Westport, County Mayo
Shaefri's brand new EP, 'Girl' is out now. The songs have received widespread praise from tastemakers including the likes of Hot Press, Clash, The Line of Best Fit, The Sunday Times Culture, DIY, Earmilk and many more, been supported by Spotify's editorial team, with features on their 'New Pop' and 'Fresh Finds: Pop' playlists and been strongly supported by Newstalk (Hot Press New Music feature) City FM, WLRFM, Cork 96.3, amongst several others. A fresh, organic blend of electronics and acoustic instruments, the five tracks may be steeped in tradition, but could only have been written by a young woman in today’s time of great transition.
Shaefri’s distinctive heritage forms the beating heart of every one of her songs. Arabic beats meet harmonies that hark back to summers spent in Mayo and family sing-alongs. Percussion and strings spring from a childhood immersed in the music of both cultures. In her hypnotic vocals, Shaefri’s contrasting sides collide.
Built on a twitchy tabla beat, lead single Girl was inspired by the #MeToo movement, but deals in the personal as much as the political, while planting one foot on the dancefloor. The slinky Kerosene is a tempestuous track to help a friend exit an abusive relationship. The sinuous '23' rides a bewitching Middle Eastern rhythm and captures a generation facing a future unlike any before it. ‘Say You’ll Be There’ is an ode to support networks and speaking out, penned after the loss of a friend.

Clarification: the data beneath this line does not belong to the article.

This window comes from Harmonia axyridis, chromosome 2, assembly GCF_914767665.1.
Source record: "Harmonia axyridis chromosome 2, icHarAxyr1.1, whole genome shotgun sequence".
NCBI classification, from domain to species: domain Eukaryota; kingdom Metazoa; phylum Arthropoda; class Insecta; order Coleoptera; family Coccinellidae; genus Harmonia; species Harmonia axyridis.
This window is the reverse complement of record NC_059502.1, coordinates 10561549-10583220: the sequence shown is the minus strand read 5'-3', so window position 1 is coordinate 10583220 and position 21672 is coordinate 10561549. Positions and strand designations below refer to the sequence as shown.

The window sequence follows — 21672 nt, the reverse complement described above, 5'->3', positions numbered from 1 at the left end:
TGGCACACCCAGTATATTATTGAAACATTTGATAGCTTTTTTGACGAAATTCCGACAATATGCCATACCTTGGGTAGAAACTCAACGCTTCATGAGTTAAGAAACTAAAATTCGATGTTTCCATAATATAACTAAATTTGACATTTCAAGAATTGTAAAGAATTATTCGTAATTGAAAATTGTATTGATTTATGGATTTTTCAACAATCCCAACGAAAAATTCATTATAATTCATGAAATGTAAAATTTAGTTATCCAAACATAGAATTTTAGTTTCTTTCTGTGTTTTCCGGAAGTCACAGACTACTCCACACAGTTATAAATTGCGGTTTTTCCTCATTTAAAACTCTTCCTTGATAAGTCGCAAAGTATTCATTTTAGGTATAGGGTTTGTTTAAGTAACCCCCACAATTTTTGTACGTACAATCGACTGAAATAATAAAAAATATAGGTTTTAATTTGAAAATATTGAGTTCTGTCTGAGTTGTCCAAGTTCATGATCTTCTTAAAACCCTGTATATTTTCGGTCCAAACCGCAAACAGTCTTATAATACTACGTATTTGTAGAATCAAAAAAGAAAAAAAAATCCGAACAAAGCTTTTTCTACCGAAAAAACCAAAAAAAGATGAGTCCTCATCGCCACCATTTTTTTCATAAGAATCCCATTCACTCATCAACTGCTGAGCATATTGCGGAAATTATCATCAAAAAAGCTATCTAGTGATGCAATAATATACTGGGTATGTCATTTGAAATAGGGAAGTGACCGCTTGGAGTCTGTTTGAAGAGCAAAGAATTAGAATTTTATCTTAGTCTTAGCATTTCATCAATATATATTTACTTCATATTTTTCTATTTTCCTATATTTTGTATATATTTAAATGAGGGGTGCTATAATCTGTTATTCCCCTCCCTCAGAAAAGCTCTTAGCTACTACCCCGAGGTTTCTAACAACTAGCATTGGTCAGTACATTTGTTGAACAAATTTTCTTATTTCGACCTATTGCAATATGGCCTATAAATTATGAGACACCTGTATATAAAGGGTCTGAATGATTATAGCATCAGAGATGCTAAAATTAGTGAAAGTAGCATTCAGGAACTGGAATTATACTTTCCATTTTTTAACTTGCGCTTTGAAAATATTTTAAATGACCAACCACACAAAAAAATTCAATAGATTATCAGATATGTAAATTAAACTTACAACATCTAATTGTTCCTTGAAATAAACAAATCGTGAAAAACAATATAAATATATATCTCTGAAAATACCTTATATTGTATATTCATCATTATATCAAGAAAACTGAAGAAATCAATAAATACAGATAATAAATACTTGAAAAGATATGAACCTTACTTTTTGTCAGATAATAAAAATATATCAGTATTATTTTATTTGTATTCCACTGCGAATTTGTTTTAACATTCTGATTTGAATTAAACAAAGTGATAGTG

“Girl EP is me trying to find my place in the world,” says Shaefri. “No one prepares you for adulthood. In terms of self-development, it’s a terrifying time. Lots of people my age have no idea what they’re doing with their lives. We don’t have regular jobs. We can’t afford flats. Having said that, it’s also exciting, not knowing what’s coming next. Some of the themes on 'Girl' are quite dark and serious, but sonically, it’s all upbeat and uplifting. I’m not wallowing in what’s gone wrong. I’m addressing issues and actual events that are affecting my generation. Talking about them gets them out in the open, which is where solutions arise.”
Recorded between London, Paris and Montreal with the Canadian/Caribbean producer Traxx, and following a recent signing to Warners' 'W Songs', Shaefris' 'Girl EP' marks her move in to the mainstream after her acclaimed debut EP, 2017’s tracks. Released via Believe Digital, Cracks explored the dark side of love and was described as ‘divine’ and ‘a breath of fresh air’ by the likes of Clash, DIY and Hot Press and had several of its songs, notably lead single Pixelate, played on Amazing Radio, Radio X and RTE.
Where Cracks was intimate, raw and atmospheric, its lyrics delivered as though revealing secrets, Girl is brightly-textured and addictively melodic, favouring more straightforward story- telling, brisker beats and real instruments. In short, it’s the sound of Shaefri growing up.